Solar Leases Could Be a Boon to Midwest Dairy Farmers, But Will Opposition Strike?

Dairy farmers in Illinois have the potential to earn tens of thousands of dollars a year by leasing land for community solar projects. The Illinois chapter of the American Dairy Association of the Midwest is working with UpField Group to sign agreements with individual farmers to lease up to 20 acres for solar projects.

Payments would range between $1,000 and $2,000 per acre over the life of the project – typically 15 to 20 years, according to Dairy Herd Management. But if a similar project in Washington state is anything to go by, Illinois farmers may not have an easy time taking advantage of the agreement.

Leasing land for solar is increasingly becoming a way for farmers to diversify as solar developers seek prime locations, but siting solar farms on fields that have been used in the past for agriculture is not always a popular decision. In Washington, for example, Seattle-based Tuusso Energy is working to contract with a handful of farms in Kittitas County, but a nonprofit organization – one devoted to opposing the development – has sprung up. “These projects should not be on ag land. There are plenty of other places in the county where they can go,” says Richard Carkner, a resident of the county and founder of Save Our Farms (via Similar concerns had prompted county commissioners to reject earlier proposals. Solar leases on agricultural land in North Carolina have also faced opposition due to a variety of factors, including noise during construction.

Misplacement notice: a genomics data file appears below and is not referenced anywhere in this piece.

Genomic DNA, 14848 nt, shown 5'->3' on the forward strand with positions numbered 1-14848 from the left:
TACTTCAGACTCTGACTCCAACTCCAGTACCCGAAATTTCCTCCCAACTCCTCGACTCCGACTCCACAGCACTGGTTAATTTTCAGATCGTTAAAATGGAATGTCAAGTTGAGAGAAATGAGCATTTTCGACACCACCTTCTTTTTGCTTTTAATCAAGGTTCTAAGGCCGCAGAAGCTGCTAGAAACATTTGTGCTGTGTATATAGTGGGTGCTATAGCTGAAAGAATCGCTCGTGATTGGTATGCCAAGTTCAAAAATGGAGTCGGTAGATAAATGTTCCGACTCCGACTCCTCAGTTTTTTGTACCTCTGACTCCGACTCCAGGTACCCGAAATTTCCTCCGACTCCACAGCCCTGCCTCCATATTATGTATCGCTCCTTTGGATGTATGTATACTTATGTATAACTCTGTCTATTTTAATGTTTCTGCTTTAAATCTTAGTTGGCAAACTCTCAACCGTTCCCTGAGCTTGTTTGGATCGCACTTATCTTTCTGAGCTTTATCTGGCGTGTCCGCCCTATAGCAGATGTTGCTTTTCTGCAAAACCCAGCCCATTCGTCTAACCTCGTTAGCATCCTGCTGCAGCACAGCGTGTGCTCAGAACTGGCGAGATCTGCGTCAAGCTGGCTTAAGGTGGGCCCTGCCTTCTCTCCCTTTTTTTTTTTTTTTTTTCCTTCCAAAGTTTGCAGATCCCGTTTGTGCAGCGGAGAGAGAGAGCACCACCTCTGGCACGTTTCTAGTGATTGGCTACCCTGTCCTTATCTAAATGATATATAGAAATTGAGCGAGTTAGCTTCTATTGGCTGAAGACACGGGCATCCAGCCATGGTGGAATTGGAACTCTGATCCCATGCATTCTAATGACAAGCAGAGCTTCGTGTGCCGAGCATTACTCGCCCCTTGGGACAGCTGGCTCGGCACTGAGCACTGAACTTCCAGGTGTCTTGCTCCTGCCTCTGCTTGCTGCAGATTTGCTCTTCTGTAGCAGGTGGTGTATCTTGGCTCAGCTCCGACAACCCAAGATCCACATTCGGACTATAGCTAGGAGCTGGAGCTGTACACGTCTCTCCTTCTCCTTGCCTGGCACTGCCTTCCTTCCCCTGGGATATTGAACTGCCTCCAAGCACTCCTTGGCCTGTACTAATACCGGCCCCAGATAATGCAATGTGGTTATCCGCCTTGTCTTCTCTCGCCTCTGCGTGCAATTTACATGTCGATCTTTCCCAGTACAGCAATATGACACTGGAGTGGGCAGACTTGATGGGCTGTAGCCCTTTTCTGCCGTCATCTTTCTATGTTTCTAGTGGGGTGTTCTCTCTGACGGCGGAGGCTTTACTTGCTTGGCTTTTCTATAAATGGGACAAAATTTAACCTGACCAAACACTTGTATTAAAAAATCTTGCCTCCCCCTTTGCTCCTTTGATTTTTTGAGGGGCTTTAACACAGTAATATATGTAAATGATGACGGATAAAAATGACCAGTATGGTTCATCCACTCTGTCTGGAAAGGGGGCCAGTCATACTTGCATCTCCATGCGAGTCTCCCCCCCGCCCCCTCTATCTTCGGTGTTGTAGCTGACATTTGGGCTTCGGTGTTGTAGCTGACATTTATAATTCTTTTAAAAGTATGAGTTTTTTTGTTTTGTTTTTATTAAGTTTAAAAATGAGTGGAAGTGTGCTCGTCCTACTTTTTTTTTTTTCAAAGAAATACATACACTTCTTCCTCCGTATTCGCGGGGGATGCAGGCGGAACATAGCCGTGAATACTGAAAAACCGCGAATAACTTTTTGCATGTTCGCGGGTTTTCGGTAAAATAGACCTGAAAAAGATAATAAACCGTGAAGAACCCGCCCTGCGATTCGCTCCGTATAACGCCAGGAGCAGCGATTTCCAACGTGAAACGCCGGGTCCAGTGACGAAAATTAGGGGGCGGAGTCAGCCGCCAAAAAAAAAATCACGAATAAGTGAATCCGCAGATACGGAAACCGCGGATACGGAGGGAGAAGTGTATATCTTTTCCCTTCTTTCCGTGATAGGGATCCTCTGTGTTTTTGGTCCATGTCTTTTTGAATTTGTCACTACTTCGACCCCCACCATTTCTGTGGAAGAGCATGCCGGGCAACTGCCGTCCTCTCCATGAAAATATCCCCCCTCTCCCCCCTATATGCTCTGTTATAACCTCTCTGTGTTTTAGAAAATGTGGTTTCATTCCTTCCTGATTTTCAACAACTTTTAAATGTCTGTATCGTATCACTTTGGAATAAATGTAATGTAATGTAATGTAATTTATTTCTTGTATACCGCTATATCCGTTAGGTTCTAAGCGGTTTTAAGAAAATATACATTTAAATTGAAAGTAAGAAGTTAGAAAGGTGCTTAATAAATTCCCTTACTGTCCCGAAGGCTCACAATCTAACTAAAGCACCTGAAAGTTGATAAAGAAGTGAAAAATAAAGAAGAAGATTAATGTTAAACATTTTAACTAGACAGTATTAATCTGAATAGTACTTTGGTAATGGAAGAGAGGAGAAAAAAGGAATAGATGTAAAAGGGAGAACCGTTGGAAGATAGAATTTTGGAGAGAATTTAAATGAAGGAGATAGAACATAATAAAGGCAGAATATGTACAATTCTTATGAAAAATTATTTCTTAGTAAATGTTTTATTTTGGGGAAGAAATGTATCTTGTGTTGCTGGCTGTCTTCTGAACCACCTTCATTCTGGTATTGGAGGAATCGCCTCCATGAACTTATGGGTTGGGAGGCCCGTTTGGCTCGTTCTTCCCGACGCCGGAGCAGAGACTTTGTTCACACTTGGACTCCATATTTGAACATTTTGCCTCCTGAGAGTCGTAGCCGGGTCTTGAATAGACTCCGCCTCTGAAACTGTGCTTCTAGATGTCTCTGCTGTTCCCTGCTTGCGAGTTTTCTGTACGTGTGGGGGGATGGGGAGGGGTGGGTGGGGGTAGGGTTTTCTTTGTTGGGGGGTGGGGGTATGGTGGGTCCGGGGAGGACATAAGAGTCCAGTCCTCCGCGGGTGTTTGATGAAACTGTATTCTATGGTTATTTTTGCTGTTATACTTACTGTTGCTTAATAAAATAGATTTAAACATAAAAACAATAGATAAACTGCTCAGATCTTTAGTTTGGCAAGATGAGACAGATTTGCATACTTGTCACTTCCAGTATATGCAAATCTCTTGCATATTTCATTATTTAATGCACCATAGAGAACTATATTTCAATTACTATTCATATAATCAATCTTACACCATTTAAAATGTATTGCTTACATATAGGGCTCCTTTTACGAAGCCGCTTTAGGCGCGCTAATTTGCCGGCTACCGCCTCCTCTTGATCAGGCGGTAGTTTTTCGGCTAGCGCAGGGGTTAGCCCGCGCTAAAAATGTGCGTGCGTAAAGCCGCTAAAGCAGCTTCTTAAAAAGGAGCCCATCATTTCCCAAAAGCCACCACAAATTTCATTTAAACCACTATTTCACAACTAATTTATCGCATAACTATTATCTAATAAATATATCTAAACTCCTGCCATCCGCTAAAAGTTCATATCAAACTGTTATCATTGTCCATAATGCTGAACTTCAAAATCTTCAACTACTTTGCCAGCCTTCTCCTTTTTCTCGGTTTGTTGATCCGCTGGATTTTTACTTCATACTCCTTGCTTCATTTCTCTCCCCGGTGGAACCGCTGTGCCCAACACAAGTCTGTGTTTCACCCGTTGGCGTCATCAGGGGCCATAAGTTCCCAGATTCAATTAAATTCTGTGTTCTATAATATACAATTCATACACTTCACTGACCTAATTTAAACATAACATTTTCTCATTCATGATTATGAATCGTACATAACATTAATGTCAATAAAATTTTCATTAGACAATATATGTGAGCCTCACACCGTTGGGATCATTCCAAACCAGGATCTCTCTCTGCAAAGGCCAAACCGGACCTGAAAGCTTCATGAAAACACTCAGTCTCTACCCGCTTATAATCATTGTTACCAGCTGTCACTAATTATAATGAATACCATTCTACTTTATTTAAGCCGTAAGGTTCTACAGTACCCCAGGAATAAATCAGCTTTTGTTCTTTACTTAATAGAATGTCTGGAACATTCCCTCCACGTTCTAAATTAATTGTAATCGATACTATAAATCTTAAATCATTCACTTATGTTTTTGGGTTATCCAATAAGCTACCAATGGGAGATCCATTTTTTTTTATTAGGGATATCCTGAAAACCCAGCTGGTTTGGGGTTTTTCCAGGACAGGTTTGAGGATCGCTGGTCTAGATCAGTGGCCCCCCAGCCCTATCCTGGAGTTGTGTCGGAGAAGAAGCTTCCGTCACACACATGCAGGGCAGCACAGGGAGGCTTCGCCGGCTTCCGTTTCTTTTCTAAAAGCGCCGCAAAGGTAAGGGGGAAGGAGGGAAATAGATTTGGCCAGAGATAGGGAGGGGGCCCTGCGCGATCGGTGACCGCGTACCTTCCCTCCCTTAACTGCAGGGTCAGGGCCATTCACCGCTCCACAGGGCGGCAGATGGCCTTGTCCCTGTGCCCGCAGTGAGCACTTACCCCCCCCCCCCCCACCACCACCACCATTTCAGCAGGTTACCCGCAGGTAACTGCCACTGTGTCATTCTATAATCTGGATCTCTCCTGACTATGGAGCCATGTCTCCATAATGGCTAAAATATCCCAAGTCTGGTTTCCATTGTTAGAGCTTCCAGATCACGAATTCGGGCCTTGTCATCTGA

Opponents of solar farms on agricultural land say that such placement puts pressure on natural or agricultural areas that are already under threat from urban development and conservation measures. When a piece of land is developed for solar installation, it is not likely to ever be reverted into agricultural land, according to Michael Allen, a professor emeritus of plant pathology and biology at UC Riverside who published a study in the journal of Environmental Science and Technology. “That’s because flattening and compacting the land, as well as the long-term application of herbicides to keep the site clear of weeds, spoils the land for future farming,” Allen says (via CleanTechnica).

Technology innnovations offer potential solutions. The Fraunhofer Institute For Solar Energy Systems in Germany, for example, mounts solar panels on racks high enough to allow normal agricultural activities beneath them, increasing the productivity of the land.

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